Never mind that said drug conviction was more than 20 years ago and Hindelang served 2 1/2 years in prison for the crime, long since paying his debt to society. Never mind that drugs had nothing all to do with his company, except for Simon firing Hindelang from the company upon learning of his conviction.
An Aug. 12 story continues on that track, claiming the "ultra-liberal Los Angeles Times" didn't report on "trial evidence that clearly contradicts some of the charges against the Republican hopeful." (Needless to say, Hindelang's "past as a convicted drug dealer" also rates a mention.) Of course, it doesn't matter at this point what the Los Angeles Times thinks of the evidence; it matters what a jury thought of it, and apparently it didn't think much of it to have ruled against Simon's firm.
Smears and reprisals and discrediting people. That's the NewsMax we know and love.
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A couple months back, the ConWeb had a spasm of outrage about the issue of eminent domain, the taking of private property for public purposes. It wouldn't have been noticed even by the ConWeb except for the fact that there was a case in which a church was involved.
The specific issue here was that the city of Cypress, Calif., wanted to take 18 acres owned by a church (barren land the church was planning to build a new facility on) as part of a plan by the city to develop a shopping center.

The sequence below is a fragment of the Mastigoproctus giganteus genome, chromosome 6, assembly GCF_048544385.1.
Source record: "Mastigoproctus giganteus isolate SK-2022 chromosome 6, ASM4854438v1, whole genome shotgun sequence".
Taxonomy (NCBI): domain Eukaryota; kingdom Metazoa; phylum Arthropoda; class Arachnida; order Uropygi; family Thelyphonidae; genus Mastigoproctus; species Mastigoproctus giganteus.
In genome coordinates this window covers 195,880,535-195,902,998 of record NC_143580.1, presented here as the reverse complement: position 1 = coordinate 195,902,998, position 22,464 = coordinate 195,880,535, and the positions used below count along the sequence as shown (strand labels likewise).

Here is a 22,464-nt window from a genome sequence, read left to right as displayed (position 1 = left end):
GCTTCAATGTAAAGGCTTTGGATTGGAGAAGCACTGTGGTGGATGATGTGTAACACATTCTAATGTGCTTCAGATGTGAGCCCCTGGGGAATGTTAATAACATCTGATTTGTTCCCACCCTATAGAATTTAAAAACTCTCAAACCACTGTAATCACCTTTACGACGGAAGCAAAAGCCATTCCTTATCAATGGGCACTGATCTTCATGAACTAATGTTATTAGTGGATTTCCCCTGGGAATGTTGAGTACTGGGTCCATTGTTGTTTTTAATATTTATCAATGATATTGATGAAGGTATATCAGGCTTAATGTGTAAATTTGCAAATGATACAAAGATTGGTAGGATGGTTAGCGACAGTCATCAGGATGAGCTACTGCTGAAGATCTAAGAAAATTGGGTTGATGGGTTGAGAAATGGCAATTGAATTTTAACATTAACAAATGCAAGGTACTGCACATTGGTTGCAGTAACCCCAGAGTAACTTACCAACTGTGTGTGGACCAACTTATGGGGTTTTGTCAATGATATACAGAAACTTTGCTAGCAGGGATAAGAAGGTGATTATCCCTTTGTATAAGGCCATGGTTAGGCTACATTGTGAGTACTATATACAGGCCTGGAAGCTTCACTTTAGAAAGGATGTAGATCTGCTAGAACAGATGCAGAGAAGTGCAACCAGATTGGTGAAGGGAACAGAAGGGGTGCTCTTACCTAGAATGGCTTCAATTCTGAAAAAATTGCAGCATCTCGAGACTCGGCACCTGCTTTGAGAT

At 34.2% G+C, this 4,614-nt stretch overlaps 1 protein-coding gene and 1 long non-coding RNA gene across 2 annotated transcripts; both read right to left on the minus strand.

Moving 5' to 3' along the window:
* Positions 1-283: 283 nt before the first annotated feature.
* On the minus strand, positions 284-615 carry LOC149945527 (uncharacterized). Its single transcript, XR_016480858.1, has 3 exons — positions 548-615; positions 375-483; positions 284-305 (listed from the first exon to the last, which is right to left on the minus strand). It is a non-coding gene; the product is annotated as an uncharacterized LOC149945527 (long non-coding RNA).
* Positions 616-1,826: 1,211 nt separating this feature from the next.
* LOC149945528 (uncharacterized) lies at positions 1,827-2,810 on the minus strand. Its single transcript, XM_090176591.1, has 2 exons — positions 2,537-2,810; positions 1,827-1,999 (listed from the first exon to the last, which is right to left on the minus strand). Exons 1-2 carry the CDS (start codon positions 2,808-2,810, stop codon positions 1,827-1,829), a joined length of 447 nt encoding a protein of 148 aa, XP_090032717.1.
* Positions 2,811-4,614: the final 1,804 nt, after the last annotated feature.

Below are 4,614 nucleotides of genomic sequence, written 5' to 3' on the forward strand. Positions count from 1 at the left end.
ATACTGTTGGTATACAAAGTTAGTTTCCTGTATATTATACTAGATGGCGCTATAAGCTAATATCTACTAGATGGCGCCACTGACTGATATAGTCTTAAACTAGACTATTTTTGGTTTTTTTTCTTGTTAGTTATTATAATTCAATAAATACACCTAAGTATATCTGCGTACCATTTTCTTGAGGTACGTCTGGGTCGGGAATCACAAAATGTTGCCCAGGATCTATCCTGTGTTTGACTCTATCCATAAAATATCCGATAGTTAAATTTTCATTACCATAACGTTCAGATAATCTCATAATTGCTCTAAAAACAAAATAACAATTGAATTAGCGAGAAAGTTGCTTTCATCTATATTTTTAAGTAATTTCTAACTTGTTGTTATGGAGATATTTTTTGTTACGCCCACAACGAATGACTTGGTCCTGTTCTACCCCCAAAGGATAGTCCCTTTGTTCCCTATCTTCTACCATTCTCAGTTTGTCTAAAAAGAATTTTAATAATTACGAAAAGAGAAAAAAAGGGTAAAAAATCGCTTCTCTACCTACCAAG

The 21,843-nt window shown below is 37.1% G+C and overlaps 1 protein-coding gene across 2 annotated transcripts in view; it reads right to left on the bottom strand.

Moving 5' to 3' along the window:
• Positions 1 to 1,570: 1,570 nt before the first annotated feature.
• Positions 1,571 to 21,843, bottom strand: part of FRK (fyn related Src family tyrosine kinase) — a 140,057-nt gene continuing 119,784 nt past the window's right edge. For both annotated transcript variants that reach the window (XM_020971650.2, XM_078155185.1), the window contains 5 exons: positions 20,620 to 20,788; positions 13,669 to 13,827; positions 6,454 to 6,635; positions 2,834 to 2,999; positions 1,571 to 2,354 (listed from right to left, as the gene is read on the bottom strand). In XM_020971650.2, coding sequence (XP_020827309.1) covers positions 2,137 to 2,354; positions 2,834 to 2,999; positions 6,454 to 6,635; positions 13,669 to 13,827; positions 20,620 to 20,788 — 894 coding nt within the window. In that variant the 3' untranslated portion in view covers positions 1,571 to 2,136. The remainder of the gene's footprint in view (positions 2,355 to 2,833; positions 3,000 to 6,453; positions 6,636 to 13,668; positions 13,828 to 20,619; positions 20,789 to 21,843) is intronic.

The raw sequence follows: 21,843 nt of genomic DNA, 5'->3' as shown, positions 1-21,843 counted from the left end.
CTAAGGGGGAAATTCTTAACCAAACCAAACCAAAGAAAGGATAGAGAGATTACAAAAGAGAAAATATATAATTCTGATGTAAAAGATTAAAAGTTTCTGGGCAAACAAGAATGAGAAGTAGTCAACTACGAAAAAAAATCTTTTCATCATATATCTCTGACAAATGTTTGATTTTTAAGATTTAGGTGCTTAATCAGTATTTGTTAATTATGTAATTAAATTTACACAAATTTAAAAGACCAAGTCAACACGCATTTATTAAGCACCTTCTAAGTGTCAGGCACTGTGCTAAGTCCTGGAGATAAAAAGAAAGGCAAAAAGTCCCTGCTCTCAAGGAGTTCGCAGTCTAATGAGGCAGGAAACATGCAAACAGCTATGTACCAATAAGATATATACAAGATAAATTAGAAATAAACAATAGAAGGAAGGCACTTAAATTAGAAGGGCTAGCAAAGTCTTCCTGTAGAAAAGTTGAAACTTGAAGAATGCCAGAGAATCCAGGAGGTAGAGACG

CNSNews.com wrote five stories on the situation, three of them in a four-day period in May. WorldNetDaily wrote a story and two writers, Joel Miller and Hugh Hewitt, wrote opinion columns. The theme: Not only was taking land from a church a bad thing (one CNS story quotes a state assemblyman as saying, "If you look at the Soviet Union, Stalin seized churches to make them museums. In the city of Cypress, they are seizing a church to turn it into a Costco. ... It appears Stalin even had a higher purpose") the whole idea of eminent domain is, in the words of WND's Miller, "legalized stealing." There is a debate to be had about the use of a government's power of eminent domain for what will eventually become privately owned developments, but the ConWeb has shown no interest in having one.
How do we know? May was the last the ConWeb delved into the issue. Since then? Nothing -- no stories either place, even though a judge issued an injunction Aug. 6 against the city, according to the church. The story served its news-cycle outrage purpose, and now it's gone.
Come to think of it, we also haven't seen a thing on the use of eminent domain to take property in Arlington, Texas, for a new baseball stadium for the Texas Rangers during the time George W. Bush was a part-owner of the team. Speaking of governmental power used for private developments...
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WorldNetDaily's Paul Sperry wrote a 25-paragraph above-the-nameplate article Aug. 12 in order to contradict one single "whopper" of a statement Democratic Party chairman Terry McAuliffe told on one of those Sunday morning talk shows.
Can we expect this same kind of hard-hitting investigation by Sperry and WND of Ann Coulter's multiple lies and distortions in her book "Slander"? Don't count on it. WND has stacks of autographed copies of "Slander" to move.